Hello, my name is***** and I have over 20 years of experience as a veterinarian. I am sorry to hear that Shadow has been vomiting intermittently for the past week.
The short answer is yes, you should be worried.
In many cases vomiting is triggered by eating something they should not, too much table food, too many treats or something they find outdoors, or esophageal reflux. These simple causes seem to come and go within 24-48 hours.
More serious causes of vomiting include viral or bacterial infections, chronic pancreatitis, a dietary allergy or sensitivity, inflammatory bowel disease, internal organ failure (kidney or liver disease), pancreatitis, a full or partial gastrointestinal obstruction or even infiltrative cancers such as lymphoma.
Rarely a parasite called a stomach worm (Physaloptera) can lead to intermittent vomiting. These are difficult to diagnose because they rarely shed eggs, so we can try simply worming her with a gentle wormer called Pyrantel and see if that helps. This is easy to do and inexpensive so well worth trying.
If that doesn't work and since he seems to feel well otherwise some dogs seem to vomit more on an empty stomach so feeding him small meals several times a day, and maybe a snack before bedtime, may be very helpful.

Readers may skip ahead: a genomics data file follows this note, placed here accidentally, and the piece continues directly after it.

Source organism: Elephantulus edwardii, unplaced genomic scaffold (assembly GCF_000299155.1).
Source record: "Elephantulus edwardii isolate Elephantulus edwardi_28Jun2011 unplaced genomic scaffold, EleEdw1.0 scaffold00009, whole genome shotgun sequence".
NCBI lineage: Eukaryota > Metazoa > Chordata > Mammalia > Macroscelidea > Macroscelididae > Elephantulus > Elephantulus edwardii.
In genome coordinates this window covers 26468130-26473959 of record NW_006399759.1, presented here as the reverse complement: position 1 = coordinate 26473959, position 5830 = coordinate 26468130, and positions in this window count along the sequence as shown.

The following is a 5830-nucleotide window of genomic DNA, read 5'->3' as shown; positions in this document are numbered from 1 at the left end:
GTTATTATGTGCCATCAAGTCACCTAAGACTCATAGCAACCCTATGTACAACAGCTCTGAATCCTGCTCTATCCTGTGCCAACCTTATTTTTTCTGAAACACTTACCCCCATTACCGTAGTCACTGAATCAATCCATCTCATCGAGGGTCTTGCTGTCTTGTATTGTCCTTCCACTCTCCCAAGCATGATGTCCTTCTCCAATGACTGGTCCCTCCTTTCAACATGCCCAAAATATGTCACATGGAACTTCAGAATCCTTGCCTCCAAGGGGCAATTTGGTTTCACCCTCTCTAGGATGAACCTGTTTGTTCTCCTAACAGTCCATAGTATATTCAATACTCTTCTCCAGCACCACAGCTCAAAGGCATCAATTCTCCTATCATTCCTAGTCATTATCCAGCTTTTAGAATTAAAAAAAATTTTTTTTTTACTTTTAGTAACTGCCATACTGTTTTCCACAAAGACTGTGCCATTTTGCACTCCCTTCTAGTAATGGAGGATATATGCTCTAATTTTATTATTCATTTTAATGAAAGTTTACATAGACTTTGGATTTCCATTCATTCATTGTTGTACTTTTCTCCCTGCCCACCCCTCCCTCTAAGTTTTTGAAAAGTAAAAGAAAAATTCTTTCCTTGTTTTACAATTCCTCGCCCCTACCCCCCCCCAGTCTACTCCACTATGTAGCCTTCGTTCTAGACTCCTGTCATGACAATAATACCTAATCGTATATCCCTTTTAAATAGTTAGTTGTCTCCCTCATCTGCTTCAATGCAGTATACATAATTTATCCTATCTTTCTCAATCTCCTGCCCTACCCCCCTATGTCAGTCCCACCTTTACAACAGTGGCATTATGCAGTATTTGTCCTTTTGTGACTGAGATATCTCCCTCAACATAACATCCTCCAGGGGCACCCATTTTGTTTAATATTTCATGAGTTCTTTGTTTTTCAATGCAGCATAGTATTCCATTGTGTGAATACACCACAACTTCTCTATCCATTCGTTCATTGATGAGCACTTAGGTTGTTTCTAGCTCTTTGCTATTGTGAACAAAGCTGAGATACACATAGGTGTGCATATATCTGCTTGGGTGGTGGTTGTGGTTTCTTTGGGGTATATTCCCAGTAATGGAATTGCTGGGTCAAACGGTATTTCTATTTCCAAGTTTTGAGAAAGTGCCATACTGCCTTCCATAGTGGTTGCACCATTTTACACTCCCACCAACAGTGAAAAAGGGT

It may also be helpful to put him on an acid reducing medication as too much stomach acid, especially on an empty stomach, is very irritating and predisposes to vomiting.
I recommend giving him a dose before bed so that it is in his system in the morning when his stomach is most empty. You can give either:
1) Pepcid ac (famotidine) at a dose of one 10mg tablet per 20 to 40 pounds of body weight every 12 hours
2) Prilosec (omeprazole) at a dose of one 20mg tablet per 40 to 80 pounds of body weight every 24 hours
These are both acid reducers and should help him feel better. They are quite safe and can be used long term if necessary.
You might also consider feeding a low residue, low irritant easy to digest food. Both Science Diet and Royal Canin make sensitive stomach formulas you can find at the pet store.
If he continues to vomit even with the acid reducers, runs a fever (more than 103F rectally), has a tense painful belly or if he refuses to eat he should see a veterinarian for an examination, and some diagnostic testing. I would start with a complete blood count and biochemistry profile, a specific test for pancreatitis called canine specific pancreatic lipase, as well as fecal checks for parasites.
Please let me know if you have other details or a particular question based upon my response.